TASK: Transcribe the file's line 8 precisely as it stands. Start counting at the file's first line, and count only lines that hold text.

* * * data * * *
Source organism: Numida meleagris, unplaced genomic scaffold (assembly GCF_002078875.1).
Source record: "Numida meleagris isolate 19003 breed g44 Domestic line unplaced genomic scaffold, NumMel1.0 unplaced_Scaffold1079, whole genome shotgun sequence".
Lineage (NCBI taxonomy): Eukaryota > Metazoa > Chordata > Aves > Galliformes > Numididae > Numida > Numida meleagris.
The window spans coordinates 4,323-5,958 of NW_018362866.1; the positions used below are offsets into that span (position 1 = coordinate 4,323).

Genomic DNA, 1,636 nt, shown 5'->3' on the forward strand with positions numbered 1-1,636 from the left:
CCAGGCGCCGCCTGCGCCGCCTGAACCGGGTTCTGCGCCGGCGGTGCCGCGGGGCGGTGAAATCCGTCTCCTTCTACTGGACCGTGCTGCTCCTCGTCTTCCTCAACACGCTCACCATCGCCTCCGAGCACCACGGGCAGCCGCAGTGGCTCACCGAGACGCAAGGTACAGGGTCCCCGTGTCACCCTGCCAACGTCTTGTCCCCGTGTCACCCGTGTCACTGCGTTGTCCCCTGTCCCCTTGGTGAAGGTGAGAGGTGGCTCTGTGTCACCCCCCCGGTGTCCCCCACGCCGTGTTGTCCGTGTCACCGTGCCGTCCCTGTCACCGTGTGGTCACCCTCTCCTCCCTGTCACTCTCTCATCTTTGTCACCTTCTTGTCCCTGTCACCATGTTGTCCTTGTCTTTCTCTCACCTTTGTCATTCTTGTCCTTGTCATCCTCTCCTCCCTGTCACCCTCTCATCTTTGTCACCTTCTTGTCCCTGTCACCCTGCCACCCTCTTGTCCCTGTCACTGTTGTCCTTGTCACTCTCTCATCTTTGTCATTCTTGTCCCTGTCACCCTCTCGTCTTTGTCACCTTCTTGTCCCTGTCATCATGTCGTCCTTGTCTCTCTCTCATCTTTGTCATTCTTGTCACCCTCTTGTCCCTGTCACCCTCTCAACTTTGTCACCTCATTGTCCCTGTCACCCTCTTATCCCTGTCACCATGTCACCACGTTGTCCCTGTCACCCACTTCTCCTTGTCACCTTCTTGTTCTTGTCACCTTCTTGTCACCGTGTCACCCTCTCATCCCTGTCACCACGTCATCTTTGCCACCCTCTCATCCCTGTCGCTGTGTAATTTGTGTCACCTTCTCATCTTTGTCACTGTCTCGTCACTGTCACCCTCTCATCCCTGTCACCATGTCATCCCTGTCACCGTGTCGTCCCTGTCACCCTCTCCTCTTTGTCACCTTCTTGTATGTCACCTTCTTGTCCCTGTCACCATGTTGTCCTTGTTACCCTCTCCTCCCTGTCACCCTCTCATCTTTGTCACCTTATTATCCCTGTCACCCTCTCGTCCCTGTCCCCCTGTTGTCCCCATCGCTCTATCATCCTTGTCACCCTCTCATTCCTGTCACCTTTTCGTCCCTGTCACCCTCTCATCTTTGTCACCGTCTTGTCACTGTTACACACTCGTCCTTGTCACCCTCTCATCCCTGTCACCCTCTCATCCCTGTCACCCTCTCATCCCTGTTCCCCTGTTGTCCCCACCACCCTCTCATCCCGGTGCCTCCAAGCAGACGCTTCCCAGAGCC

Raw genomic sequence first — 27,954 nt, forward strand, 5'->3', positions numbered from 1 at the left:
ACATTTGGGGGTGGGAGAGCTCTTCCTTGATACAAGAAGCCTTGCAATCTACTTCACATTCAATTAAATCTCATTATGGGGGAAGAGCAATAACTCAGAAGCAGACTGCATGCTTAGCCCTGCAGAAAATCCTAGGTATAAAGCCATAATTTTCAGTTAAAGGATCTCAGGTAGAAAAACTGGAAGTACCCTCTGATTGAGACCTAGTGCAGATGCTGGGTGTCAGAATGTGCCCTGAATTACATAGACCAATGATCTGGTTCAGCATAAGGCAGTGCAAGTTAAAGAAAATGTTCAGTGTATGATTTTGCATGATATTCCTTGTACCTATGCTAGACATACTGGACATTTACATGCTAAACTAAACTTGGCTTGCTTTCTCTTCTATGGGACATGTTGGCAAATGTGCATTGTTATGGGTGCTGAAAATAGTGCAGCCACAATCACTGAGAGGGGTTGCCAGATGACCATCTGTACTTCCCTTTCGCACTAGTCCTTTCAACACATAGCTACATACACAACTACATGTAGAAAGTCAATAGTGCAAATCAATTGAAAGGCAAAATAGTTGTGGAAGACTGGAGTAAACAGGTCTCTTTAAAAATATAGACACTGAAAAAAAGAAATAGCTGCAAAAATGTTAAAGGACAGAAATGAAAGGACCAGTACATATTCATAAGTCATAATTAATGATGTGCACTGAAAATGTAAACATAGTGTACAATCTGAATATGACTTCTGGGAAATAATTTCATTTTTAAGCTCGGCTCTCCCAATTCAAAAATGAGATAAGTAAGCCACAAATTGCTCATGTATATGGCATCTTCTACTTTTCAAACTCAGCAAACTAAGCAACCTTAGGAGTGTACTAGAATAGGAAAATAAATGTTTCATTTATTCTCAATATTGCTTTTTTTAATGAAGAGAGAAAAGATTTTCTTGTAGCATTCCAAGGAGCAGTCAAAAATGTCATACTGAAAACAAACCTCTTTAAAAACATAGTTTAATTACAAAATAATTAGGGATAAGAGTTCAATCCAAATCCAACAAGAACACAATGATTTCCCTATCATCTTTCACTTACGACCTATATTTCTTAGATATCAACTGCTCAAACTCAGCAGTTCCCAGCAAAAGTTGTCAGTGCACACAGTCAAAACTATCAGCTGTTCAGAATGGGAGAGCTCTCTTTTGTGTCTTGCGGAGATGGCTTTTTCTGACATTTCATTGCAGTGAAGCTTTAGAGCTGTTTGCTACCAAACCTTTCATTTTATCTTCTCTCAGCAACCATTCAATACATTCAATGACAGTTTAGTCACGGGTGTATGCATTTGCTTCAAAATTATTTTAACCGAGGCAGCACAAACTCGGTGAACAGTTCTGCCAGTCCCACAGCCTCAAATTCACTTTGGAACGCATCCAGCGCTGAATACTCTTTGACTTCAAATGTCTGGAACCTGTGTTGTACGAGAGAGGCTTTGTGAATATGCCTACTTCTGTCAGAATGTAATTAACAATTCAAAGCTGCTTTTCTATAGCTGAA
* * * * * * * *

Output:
ACATTTGGGGGTGGGAGAGCTCTTCCTTGATACAAGAAGCCTTGCAATCTACTTCACATTCAATTAAATCTCATTATGGGGGAAGAGCAATAACTCAGAAGCAGACTGCATGCTTAGCCCTGCAGAAAATCCTAGGTATAAAGCCATAATTTTCAGTTAAAGGATCTCAGGTAGAAAAACTGGAAGTACCCTCTGATTGAGACCTAGTGCAGATGCTGGGTGTCAGAATGTGCCCTGAATTACATAGACCAATGATCTGGTTCAGCATAAGGCAGTGCAAGTTAAAGAAAATGTTCAGTGTATGATTTTGCATGATATTCCTTGTACCTATGCTAGACATACTGGACATTTACATGCTAAACTAAACTTGGCTTGCTTTCTCTTCTATGGGACATGTTGGCAAATGTGCATTGTTATGGGTGCTGAAAATAGTGCAGCCACAATCACTGAGAGGGGTTGCCAGATGACCATCTGTACTTCCCTTTCGCACTAGTCCTTTCAACACATAGCTACATACACAACTACATGTAGAAAGTCAATAGTGCAAATCAATTGAAAGGCAAAATAGTTGTGGAAGACTGGAGTAAACAGGTCTCTTTAAAAATATAGACACTGAAAAAAAGAAATAGCTGCAAAAATGTTAAAGGACAGAAATGAAAGGACCAGTACATATTCATAAGTCATAATTAATGATGTGCACTGAAAATGTAAACATAGTGTACAATCTGAATATGACTTCTGGGAAATAATTTCATTTTTAAGCTCGGCTCTCCCAATTCAAAAATGAGATAAGTAAGCCACAAATTGCTCATGTATATGGCATCTTCTACTTTTCAAACTCAGCAAACTAAGCAACCTTAGGAGTGTACTAGAATAGGAAAATAAATGTTTCATTTATTCTCAATATTGCTTTTTTTAATGAAGAGAGAAAAGATTTTCTTGTAGCATTCCAAGGAGCAGTCAAAAATGTCATACTGAAAACAAACCTCTTTAAAAACATAGTTTAATTACAAAATAATTAGGGATAAGAGTTCAATCCAAATCCAACAAGAACACAATGATTTCCCTATCATCTTTCACTTACGACCTATATTTCTTAGATATCAACTGCTCAAACTCAGCAGTTCCCAGCAAAAGTTGTCAGTGCACACAGTCAAAACTATCAGCTGTTCAGAATGGGAGAGCTCTCTTTTGTGTCTTGCGGAGATGGCTTTTTCTGACATTTCATTGCAGTGAAGCTTTAGAGCTGTTTGCTACCAAACCTTTCATTTTATCTTCTCTCAGCAACCATTCAATACATTCAATGACAGTTTAGTCACGGGTGTATGCATTTGCTTCAAAATTATTTTAACCGAGGCAGCACAAACTCGGTGAACAGTTCTGCCAGTCCCACAGCCTCAAATTCACTTTGGAACGCATCCAGCGCTGAATACTCTTTGACTTCAAATGTCTGGAACCTGTGTTGTACGAGAGAGGCTTTGTGAATATGCCTACTTCTGTCAGAATGTAATTAACAATTCAAAGCTGCTTTTCTATAGCTGAA